Focus on Technology

Jim Blasingame

This is the seventh article in a series dealing with small business operating fundamentals, and it’s about technology.

Early in the '60s movie The Graduate, Dustin Hoffman’s character, Benjamin Braddock, is celebrating his college graduation. Perhaps the most famous line in the movie is when an older friend offers this advice: “Ben, one word: plastics.”

Consider this your small business graduation party, and I have one word for you: technology.

Technology is one of the three most important 21st century levers you can use to grow your small business, along with networking and strategic alliances. If you disagree, answer these two questions:

Would you like to be able to compete – straight up – with a much larger company? Would you like your business to become integrated in the operation of large customers?

If you answer yes to either question, I have one word for you – technology.

Below are some thoughts on using technology, followed by how not to use it.

Are you doing your accounting on computer? Are you managing prospect development and customer relationships electronically?

Do you have an automated inventory tracking system? Can customers check availability and order status without talking to one of your employees? Are you buying postage and overnight courier services online? If not, I have another word for you: Why?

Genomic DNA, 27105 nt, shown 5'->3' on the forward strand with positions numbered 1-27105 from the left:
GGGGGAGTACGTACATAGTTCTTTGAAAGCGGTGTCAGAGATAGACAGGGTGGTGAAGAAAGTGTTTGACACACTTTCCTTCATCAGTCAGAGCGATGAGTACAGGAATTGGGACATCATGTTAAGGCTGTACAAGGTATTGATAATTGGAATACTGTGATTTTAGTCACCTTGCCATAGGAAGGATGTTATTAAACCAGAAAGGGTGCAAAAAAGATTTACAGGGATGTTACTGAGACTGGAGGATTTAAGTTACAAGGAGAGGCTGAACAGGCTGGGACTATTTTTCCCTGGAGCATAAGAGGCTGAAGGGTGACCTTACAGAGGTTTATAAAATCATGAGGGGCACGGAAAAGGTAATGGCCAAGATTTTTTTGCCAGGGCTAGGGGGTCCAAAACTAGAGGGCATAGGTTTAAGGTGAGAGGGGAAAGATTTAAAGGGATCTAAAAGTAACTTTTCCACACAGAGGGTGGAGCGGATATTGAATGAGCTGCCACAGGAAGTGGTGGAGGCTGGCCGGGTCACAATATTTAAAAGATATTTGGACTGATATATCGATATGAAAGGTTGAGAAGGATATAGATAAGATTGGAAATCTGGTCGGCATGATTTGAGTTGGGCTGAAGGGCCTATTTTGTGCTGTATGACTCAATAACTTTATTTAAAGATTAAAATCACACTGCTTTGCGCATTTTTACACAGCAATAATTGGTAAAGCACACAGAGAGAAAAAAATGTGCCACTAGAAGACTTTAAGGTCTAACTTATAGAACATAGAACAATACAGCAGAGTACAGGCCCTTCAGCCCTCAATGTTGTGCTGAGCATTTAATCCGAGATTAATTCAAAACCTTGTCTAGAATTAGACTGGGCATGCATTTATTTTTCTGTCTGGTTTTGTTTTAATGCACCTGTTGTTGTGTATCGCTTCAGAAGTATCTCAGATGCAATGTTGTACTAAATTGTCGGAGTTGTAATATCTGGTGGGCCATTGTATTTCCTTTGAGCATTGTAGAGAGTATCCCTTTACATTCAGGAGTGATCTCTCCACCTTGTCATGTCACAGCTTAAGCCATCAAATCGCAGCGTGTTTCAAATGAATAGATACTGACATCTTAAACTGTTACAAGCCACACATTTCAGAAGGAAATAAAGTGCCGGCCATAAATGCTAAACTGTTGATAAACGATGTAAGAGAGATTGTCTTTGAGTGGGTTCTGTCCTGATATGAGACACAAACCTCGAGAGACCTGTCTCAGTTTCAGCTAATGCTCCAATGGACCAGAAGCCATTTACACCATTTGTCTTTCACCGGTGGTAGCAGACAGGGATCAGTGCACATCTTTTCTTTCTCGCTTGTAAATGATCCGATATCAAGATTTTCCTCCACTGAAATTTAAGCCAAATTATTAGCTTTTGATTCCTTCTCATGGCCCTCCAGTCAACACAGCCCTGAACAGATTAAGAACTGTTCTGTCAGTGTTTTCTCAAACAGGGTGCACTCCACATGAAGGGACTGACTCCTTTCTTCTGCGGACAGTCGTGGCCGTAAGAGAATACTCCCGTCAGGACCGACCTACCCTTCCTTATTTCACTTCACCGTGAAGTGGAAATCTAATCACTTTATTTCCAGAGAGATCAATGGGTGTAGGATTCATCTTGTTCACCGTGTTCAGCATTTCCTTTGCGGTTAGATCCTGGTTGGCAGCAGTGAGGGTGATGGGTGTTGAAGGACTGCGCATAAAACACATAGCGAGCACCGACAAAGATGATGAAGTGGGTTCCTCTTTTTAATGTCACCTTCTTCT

Powerful technological operating resources are no longer out of reach of small business. They’re available, affordable and they work.

Growing the top line of your P&L is nice, but what you’re really after is making the number on the bottom line bigger. Watch net profit jump when you grow sales AND improve operating efficiencies through the leveraging of technology, instead of hiring more people.

Small businesses create most of the new jobs, but that’s not why we’re in business. Whether planning for growth, seeking efficiencies, or both, think technology first and increasing payroll second.

Now that you’re committed to leveraging technology at all operational levels, let me temper that strategy by paraphrasing a critical theme of John Naisbitt’s 1982 landmark book, “Megatrends.” With customer relationships, the wonders of high tech are no substitute for the value of high touch.

Making customers use your technology just because it’s good for you is a cardinal sin of the 21st century.

Use technology to find customers, serve customers and manage customer relationships. But customers should only touch technology if it benefits them, in chich case it comes across as productive, progressive, helpful and even cool.

Remember what we’ve said about the rude reality of customer relationships: It’s all about them. WIIFM. What’s in it for me?

Any technology that doesn’t deliver an acceptable answer to that prime question should never touch a customer.

Write this on a rock... One word – technology. Any questions?

Jim Blasingame
Small Business Expert and host of The Small Business Advocate Show
©2008 All Rights Reserved

Print page